Monday, September 13, 2010

A Strange Game Down Under

Last fall I was able to spend 5 months living and studying in the Fremantle, Western Australia. On my return, most people when made aware of my semester abroad “Down Under” would ask me if I spent time in the outback, or ran into any kangaroos, or saw the Opera House in Sydney. The answer to all these question was thankfully yes; my time in Australia was a wonderful experience full of wonderful memories that will continue to shape my life. However, one experience that I had that is usually passed over when being questioned about my semester abroad is my encounter with the strange game of Australian Rules Football.
Footy as it is often referred to the by the locals, is a uniquely interesting game, especially to the outsider with absolutely no knowledge of the game. I once heard Australian Rules Football described as being a little like every sport we play in America, and unlike any sport we play or know. The ball looks something like a rugby ball, oddly shaped and large in comparison to a football. The field is a massive oval, resembling a cricket field. There are 18 players for each team trying to get the ball through the tallest set of goalposts at either end of the field (there are two sets of goalposts, two short and two tall on each side). Much to my confusion early on, in getting the ball down the field through the goalposts the ball can not be thrown; it must either be passed to a teammate by either kicking the ball, bouncing the ball, or by a sort of underhanded volleyball serve-pass. Players are allowed to tackle only anywhere between the shoulders and knees, making the game at first glance look a lot like rugby or football without pads.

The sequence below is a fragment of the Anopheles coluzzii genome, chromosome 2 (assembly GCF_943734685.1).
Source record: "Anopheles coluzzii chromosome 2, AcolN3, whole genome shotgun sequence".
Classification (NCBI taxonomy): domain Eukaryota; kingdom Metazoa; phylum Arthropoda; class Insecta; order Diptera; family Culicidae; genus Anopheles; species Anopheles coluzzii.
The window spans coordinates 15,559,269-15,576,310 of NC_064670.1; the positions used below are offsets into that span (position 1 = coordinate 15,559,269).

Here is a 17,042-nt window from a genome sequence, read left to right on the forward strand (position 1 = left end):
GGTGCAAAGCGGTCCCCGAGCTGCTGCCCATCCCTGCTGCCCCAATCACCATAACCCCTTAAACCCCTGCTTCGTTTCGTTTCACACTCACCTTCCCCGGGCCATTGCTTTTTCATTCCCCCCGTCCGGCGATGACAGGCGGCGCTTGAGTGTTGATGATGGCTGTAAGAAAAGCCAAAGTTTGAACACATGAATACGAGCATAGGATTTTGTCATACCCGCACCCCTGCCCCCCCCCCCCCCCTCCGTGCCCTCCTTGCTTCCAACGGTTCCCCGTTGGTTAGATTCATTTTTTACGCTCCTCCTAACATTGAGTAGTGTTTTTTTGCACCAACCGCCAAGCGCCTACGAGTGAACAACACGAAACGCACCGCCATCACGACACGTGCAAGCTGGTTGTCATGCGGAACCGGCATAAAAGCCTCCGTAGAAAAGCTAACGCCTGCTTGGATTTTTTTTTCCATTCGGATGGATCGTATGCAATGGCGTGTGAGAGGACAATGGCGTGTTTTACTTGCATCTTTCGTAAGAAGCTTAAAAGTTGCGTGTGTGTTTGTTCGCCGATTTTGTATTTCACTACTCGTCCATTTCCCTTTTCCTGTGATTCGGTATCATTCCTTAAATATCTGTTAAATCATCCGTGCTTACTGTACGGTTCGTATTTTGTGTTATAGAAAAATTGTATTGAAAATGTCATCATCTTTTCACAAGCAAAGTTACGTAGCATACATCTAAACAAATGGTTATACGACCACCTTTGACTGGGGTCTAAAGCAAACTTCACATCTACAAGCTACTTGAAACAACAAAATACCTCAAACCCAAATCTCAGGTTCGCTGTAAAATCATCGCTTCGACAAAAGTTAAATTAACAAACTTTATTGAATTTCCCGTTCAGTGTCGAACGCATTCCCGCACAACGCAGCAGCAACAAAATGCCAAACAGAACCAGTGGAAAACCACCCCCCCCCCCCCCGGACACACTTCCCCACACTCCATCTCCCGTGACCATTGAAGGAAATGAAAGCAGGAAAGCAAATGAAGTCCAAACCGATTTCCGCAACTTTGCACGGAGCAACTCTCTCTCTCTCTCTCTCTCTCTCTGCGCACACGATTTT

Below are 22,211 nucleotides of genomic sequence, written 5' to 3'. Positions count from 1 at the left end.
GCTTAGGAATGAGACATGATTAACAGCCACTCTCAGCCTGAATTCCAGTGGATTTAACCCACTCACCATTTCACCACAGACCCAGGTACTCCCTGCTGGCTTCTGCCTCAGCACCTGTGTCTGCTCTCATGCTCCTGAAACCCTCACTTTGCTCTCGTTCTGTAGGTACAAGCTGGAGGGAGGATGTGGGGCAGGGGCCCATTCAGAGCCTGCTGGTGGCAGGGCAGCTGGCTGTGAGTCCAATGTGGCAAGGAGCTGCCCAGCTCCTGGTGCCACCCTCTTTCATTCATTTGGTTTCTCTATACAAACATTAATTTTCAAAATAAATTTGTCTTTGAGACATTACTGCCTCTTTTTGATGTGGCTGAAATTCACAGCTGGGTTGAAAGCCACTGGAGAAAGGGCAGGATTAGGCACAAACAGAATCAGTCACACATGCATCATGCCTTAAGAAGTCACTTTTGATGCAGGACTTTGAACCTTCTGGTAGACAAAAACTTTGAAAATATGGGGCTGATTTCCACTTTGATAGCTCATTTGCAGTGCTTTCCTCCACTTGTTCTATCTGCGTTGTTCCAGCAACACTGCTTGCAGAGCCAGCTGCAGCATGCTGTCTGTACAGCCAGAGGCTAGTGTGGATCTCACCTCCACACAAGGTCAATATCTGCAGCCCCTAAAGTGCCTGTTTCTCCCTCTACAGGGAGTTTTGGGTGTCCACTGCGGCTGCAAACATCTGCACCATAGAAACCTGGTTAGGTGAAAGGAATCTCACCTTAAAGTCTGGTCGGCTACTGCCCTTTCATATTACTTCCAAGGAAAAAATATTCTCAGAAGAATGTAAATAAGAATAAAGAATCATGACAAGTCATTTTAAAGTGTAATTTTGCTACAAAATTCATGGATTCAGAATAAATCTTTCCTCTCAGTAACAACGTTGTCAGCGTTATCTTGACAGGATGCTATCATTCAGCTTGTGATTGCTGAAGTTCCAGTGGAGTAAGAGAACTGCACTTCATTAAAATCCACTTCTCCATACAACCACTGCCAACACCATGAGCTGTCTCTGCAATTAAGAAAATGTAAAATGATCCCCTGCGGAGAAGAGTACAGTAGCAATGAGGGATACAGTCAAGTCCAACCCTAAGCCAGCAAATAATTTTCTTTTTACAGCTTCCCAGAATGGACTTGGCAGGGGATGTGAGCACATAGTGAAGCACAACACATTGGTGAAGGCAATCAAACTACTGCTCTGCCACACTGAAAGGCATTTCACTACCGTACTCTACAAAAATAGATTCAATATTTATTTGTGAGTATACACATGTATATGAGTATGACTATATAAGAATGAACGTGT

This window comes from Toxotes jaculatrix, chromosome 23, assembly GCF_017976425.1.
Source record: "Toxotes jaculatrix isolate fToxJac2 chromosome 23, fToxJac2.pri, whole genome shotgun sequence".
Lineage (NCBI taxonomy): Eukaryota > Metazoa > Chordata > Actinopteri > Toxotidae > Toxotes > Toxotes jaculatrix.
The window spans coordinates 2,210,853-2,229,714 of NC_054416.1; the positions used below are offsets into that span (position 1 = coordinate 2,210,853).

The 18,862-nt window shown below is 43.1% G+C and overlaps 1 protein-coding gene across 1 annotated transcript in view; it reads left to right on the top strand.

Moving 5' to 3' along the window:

My experience with footy began as merely an escape from the normal day of studying and school work. Whether it was playing a pick-up game in the park with classmates, or going to watch a game at the local footy club, Australian Rules Football was for me, an important athletic outlet during my time abroad. Growing up being a competitive tennis player, athletics and competition were an important part of my life. Much to my surprise and disappoint, I found opportunities to play tennis during my semester abroad relatively inaccessible in my situation; mainly because of the hefty court fees required. Thankfully though, footy stood in as an enjoyable substitute while I was abroad, speaking to the athlete inside me by giving myself and the other American students studying there a chance to get back on the athletic fields to compete and most importantly have a good time.
Ian Rangel
Social Foundations of Coaching
University of Notre Dame
Finance, Class of 2011